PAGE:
Protecting critical infrastructure like power plants and other industrial plants is just as important as it’s challenging. It’s one thing to take over a remote machine to mine some Bitcoin, but you’ve got a totally different problem when those hackers try to manipulate the physical infrastructure of your power plant with the goal of causing an explosion. With their thousands of connected sensors, valves and actuators, power stations also make for attractive targets.
Israel’s Aperio Systems, which today announced that it has raised a $4.5 million seed round, aims to make it easier for operators to detect and mitigate potential intrusions before they can cause any harm.
The round includes a strategic investment from Energias de Portugal, one of Europe’s largest utilities which started out as a pilot customer for Aperio. Other investors including Data Point Capital, Jump Capital and Scopus Ventures.
As Aperio co-founder CEO Michael Shalyt tells me, hackers often try to manipulate the physical infrastructure of a plant, but at the same time, they try to hide their activities by tricking sensors into reporting that everything is working as usual, even as the pressure in a valve is rising. That’s not something that your typical security system is able to detect, but that’s what Aperio specializes in.
The company’s tools can detect when this physical data is tampered with because it doesn’t just look at the data that these sensors report but also at all of the noise from the existing sensors that’s typically filtered out. By using machine learning techniques, Aperio essentially creates fingerprints of these sensors based on this noise. When hackers forge this data, they can’t reproduce this noise, so the system knows when things go awry. Looking at the plant as a whole, Aperio can also typically tell you what’s actually happening underneath the forged data so that operators can decide whether they have to hit the red button and shut down operations or whether they have enough time for a controlled shutdown.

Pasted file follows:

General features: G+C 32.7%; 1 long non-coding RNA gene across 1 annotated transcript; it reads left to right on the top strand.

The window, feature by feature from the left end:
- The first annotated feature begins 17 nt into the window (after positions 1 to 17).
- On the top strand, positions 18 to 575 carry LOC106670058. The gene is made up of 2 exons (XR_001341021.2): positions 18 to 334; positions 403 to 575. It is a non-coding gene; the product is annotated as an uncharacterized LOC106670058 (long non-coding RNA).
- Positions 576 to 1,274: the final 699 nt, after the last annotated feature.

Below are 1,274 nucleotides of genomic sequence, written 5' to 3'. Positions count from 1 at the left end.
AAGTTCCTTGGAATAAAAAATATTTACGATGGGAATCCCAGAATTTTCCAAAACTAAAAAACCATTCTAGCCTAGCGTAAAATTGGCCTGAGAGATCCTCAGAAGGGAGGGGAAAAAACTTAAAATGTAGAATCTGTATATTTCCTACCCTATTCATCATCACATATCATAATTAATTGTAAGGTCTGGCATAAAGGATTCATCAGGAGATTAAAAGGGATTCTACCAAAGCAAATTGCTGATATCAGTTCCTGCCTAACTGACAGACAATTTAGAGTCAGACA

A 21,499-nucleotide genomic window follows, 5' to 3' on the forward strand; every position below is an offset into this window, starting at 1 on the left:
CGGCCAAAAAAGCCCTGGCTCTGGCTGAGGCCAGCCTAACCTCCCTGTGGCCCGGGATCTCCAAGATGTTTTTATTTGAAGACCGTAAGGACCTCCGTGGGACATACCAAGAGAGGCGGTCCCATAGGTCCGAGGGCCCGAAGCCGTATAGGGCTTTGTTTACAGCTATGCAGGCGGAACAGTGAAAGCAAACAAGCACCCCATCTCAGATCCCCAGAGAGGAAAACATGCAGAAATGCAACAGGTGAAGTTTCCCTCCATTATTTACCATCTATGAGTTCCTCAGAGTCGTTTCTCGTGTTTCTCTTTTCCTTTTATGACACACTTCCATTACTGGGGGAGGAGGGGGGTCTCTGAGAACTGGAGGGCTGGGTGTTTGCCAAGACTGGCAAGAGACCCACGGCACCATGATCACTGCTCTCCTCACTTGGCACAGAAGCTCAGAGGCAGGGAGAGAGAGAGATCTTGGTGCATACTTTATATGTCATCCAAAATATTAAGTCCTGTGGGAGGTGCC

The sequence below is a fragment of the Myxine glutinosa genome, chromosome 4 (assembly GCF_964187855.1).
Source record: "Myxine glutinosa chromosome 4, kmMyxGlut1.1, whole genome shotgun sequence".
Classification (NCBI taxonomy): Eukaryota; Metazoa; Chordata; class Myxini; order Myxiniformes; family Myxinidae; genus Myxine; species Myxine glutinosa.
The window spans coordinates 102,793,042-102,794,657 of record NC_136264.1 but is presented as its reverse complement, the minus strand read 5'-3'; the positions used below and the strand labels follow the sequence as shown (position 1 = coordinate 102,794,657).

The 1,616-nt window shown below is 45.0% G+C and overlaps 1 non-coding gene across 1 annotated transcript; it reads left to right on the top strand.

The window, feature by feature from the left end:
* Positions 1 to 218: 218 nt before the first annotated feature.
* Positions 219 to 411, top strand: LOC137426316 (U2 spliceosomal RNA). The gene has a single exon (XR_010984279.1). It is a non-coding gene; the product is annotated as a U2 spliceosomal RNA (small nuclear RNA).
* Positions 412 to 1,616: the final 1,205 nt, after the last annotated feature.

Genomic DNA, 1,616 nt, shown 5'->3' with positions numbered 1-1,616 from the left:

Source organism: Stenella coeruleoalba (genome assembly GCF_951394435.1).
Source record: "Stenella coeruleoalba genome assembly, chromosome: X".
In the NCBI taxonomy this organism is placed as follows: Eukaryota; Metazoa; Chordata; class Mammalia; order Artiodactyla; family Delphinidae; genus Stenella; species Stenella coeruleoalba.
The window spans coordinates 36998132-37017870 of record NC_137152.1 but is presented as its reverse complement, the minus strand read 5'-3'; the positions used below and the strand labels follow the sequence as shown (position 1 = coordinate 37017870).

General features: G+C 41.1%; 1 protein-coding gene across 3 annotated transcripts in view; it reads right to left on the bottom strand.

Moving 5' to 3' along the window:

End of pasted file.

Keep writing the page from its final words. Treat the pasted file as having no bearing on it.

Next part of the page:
One advantage here is that plants don’t have to change their existing setup — something most of them are loath to do anyway.
Aperio, which currently has about a dozen employees (mostly engineers), plans to use the new funding to improve its core technology, build out more tools for its customers and to expand into new geographies. Currently, Aperio is mostly active in Israel and Europe, but it’s also now starting to work with a company in Australia and it’s looking at Asia and the U.S. for further expansion.